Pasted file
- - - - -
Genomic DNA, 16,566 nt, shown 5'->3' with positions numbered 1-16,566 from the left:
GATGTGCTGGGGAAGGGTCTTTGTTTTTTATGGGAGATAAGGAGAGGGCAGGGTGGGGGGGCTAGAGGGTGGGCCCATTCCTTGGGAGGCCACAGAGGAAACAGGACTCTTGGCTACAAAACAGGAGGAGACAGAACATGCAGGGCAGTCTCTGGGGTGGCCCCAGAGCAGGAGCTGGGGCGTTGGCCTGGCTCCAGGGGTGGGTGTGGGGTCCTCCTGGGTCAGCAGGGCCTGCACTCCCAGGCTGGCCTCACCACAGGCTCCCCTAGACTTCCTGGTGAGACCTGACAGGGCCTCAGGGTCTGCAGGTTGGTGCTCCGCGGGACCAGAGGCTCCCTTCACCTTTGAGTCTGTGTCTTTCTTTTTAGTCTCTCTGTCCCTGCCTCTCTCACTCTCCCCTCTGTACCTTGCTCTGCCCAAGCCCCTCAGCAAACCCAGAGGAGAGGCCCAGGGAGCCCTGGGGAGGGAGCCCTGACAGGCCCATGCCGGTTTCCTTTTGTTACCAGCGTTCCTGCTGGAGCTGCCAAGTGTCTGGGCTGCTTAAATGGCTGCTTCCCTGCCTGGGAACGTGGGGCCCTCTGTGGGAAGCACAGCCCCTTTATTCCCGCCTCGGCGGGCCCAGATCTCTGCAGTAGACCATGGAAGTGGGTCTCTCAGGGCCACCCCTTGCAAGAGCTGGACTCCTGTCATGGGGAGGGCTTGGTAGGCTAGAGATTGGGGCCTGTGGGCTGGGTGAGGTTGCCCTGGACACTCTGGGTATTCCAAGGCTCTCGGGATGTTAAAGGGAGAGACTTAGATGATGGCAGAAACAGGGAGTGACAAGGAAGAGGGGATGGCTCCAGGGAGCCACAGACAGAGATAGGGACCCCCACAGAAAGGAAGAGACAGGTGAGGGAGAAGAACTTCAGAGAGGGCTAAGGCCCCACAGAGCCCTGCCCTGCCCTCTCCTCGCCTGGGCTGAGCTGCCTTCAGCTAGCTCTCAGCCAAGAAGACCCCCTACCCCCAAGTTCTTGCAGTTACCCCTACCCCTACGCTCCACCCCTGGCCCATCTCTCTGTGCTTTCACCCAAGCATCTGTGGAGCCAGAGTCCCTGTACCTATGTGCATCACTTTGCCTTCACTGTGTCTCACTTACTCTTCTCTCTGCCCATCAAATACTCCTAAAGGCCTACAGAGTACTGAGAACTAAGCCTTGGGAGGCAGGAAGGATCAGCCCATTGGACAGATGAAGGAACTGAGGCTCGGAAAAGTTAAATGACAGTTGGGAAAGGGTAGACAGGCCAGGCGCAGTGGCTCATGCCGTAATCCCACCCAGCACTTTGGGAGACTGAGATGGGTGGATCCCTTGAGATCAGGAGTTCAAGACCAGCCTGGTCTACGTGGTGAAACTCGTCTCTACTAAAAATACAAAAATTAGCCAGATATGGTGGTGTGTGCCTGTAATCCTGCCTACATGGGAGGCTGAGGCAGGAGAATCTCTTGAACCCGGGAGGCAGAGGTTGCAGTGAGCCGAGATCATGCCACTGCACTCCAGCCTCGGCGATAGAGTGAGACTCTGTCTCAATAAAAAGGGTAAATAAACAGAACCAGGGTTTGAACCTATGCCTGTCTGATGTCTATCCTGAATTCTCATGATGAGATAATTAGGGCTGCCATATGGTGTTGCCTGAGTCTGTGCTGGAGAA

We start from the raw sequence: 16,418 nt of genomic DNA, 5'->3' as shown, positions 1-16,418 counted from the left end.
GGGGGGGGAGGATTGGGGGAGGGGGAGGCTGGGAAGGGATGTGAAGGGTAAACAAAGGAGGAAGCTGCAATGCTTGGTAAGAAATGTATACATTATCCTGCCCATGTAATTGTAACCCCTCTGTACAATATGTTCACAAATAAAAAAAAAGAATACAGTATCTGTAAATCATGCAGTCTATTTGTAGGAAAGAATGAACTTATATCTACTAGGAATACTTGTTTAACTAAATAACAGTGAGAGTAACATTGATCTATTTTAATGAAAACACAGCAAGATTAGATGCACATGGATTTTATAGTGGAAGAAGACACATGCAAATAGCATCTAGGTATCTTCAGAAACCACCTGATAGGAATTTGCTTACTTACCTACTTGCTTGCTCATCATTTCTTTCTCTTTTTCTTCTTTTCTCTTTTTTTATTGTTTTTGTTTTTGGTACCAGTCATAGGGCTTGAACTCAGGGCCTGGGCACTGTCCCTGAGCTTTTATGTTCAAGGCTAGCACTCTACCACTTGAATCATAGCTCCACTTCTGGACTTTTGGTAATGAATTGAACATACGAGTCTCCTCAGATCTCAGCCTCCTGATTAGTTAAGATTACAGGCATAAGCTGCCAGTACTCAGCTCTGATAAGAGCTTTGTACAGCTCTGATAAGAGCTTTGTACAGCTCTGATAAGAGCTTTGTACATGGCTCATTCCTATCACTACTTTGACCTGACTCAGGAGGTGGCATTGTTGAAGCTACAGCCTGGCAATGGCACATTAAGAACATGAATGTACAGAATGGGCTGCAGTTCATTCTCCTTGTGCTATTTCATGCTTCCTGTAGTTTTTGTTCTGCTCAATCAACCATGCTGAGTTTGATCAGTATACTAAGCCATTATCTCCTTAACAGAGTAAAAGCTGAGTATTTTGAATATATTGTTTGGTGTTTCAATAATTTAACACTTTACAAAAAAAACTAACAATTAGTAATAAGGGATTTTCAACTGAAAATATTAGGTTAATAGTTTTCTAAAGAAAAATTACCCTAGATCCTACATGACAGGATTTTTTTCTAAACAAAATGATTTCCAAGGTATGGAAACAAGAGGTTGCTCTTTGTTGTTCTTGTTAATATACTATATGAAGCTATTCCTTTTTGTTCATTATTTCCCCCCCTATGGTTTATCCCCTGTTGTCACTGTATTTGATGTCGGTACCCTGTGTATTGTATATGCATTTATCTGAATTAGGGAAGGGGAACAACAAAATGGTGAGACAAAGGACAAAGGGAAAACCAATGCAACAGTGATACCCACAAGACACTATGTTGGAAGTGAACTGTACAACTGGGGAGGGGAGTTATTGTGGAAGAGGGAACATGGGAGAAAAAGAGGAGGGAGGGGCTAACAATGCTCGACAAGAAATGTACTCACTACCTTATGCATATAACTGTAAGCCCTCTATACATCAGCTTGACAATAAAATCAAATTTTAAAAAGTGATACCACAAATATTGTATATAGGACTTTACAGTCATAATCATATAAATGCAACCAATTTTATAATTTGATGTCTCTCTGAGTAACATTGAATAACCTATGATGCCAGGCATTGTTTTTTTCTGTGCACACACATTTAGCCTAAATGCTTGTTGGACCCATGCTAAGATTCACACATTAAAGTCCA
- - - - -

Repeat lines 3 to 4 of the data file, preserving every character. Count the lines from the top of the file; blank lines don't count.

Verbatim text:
We start from the raw sequence: 16,418 nt of genomic DNA, 5'->3' as shown, positions 1-16,418 counted from the left end.
GGGGGGGGAGGATTGGGGGAGGGGGAGGCTGGGAAGGGATGTGAAGGGTAAACAAAGGAGGAAGCTGCAATGCTTGGTAAGAAATGTATACATTATCCTGCCCATGTAATTGTAACCCCTCTGTACAATATGTTCACAAATAAAAAAAAAGAATACAGTATCTGTAAATCATGCAGTCTATTTGTAGGAAAGAATGAACTTATATCTACTAGGAATACTTGTTTAACTAAATAACAGTGAGAGTAACATTGATCTATTTTAATGAAAACACAGCAAGATTAGATGCACATGGATTTTATAGTGGAAGAAGACACATGCAAATAGCATCTAGGTATCTTCAGAAACCACCTGATAGGAATTTGCTTACTTACCTACTTGCTTGCTCATCATTTCTTTCTCTTTTTCTTCTTTTCTCTTTTTTTATTGTTTTTGTTTTTGGTACCAGTCATAGGGCTTGAACTCAGGGCCTGGGCACTGTCCCTGAGCTTTTATGTTCAAGGCTAGCACTCTACCACTTGAATCATAGCTCCACTTCTGGACTTTTGGTAATGAATTGAACATACGAGTCTCCTCAGATCTCAGCCTCCTGATTAGTTAAGATTACAGGCATAAGCTGCCAGTACTCAGCTCTGATAAGAGCTTTGTACAGCTCTGATAAGAGCTTTGTACAGCTCTGATAAGAGCTTTGTACATGGCTCATTCCTATCACTACTTTGACCTGACTCAGGAGGTGGCATTGTTGAAGCTACAGCCTGGCAATGGCACATTAAGAACATGAATGTACAGAATGGGCTGCAGTTCATTCTCCTTGTGCTATTTCATGCTTCCTGTAGTTTTTGTTCTGCTCAATCAACCATGCTGAGTTTGATCAGTATACTAAGCCATTATCTCCTTAACAGAGTAAAAGCTGAGTATTTTGAATATATTGTTTGGTGTTTCAATAATTTAACACTTTACAAAAAAAACTAACAATTAGTAATAAGGGATTTTCAACTGAAAATATTAGGTTAATAGTTTTCTAAAGAAAAATTACCCTAGATCCTACATGACAGGATTTTTTTCTAAACAAAATGATTTCCAAGGTATGGAAACAAGAGGTTGCTCTTTGTTGTTCTTGTTAATATACTATATGAAGCTATTCCTTTTTGTTCATTATTTCCCCCCCTATGGTTTATCCCCTGTTGTCACTGTATTTGATGTCGGTACCCTGTGTATTGTATATGCATTTATCTGAATTAGGGAAGGGGAACAACAAAATGGTGAGACAAAGGACAAAGGGAAAACCAATGCAACAGTGATACCCACAAGACACTATGTTGGAAGTGAACTGTACAACTGGGGAGGGGAGTTATTGTGGAAGAGGGAACATGGGAGAAAAAGAGGAGGGAGGGGCTAACAATGCTCGACAAGAAATGTACTCACTACCTTATGCATATAACTGTAAGCCCTCTATACATCAGCTTGACAATAAAATCAAATTTTAAAAAGTGATACCACAAATATTGTATATAGGACTTTACAGTCATAATCATATAAATGCAACCAATTTTATAATTTGATGTCTCTCTGAGTAACATTGAATAACCTATGATGCCAGGCATTGTTTTTTTCTGTGCACACACATTTAGCCTAAATGCTTGTTGGACCCATGCTAAGATTCACACATTAAAGTCCA